Recently, Gary Adkisson, Bismarck Tribune publisher, wrote a thought-provoking opinion piece titled “Best when we listen to understand.” He said “life is better when we listen to understand rather than listen to reply.” Basically, listening enhances understanding.

There is one aspect of America’s ever-changing culture that I am failing to understand, even after much listening: the increasing role religion has in politics/politics has in religion. This used to be taboo; separation of church and state. Now, Rep. Kevin Cramer and the Republican House of Representatives, through the tax bill, want to allow religious institutions to get involved in political activities.

America is seeing an emergence of the Republican Party being equated with groups such as “evangelical Christians, white evangelical Christians and social conservatives.”

Being from the old school, my definition of evangelical Christian involves a person who shares the good news of the salvation that is available through Jesus Christ. A Christian is an individual who believes in Jesus Christ and who follows his teachings such as feeding the hungry, clothing the naked, caring for the ill, welcoming the unwanted, loving one’s enemies and treating others as you would like to be treated.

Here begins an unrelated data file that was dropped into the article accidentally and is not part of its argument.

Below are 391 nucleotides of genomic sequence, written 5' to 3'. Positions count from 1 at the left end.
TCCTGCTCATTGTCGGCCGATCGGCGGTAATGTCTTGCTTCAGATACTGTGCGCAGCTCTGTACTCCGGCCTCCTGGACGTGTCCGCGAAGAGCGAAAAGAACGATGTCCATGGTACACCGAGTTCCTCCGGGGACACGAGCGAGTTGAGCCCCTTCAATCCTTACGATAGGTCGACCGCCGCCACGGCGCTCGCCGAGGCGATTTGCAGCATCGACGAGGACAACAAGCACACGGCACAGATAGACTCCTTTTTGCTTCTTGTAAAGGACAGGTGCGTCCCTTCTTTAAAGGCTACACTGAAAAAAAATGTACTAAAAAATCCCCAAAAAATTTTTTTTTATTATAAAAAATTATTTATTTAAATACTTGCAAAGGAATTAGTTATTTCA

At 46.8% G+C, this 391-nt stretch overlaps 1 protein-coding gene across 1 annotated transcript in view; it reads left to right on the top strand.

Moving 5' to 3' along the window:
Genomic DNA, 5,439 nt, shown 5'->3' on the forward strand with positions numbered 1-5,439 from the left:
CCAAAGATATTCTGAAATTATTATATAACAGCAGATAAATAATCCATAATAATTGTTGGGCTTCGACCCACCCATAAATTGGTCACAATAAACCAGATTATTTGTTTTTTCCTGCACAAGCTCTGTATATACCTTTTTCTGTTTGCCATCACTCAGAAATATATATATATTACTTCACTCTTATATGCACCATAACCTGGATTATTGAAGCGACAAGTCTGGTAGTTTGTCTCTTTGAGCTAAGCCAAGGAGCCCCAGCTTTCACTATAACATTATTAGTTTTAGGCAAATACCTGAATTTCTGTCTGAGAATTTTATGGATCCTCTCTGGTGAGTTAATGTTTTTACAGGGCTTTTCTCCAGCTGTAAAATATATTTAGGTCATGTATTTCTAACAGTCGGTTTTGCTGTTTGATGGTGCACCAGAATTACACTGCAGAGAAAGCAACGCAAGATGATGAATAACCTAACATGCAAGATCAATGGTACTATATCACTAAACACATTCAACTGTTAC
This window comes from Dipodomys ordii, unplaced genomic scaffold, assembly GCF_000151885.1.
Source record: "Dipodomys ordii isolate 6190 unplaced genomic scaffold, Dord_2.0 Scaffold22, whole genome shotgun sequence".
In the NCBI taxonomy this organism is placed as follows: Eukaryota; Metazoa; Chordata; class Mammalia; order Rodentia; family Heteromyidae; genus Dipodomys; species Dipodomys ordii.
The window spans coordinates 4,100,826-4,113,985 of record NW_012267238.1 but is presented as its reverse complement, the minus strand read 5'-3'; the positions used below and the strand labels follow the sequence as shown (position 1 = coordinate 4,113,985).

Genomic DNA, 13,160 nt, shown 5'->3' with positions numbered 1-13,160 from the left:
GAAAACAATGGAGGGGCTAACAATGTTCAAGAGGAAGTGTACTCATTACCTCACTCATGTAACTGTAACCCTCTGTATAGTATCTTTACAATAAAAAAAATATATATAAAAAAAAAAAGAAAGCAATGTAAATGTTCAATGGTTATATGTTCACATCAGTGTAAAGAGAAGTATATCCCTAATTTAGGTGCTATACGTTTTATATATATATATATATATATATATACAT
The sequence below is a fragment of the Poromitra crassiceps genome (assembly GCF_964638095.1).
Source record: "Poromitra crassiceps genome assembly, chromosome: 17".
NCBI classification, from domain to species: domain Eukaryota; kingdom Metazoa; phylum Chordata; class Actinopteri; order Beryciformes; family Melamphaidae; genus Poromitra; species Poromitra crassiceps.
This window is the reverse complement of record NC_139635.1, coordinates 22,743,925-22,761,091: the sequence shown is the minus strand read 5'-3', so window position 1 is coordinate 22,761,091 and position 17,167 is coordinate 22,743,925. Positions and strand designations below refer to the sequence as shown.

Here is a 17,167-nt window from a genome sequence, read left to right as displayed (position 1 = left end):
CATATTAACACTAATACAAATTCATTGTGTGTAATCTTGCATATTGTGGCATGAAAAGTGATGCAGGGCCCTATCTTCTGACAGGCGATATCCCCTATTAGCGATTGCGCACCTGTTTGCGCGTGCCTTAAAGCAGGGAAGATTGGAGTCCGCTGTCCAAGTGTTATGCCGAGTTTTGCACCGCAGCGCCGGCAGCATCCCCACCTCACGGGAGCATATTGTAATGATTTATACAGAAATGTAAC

I am no longer sure what the term “evangelical Christian” means in the political world. Much of the current meaning centers on “social conservativism.” Social conservatism definitions often include non-fiscal matters such as promoting man/woman marriage and opposition to both abortion and homosexuality — often referred to as “Christian values.”

A large majority of evangelical Christians support Republicans who support President Donald Trump’s actions. This segment of the religious population seems to be growing so strong that the current Republican Party may be metamorphosing into the Evangelical Christian Party. I have even heard the term “White Evangelical Christian Party.”

I don't understand.

Henry Lebak, Bismarck

 

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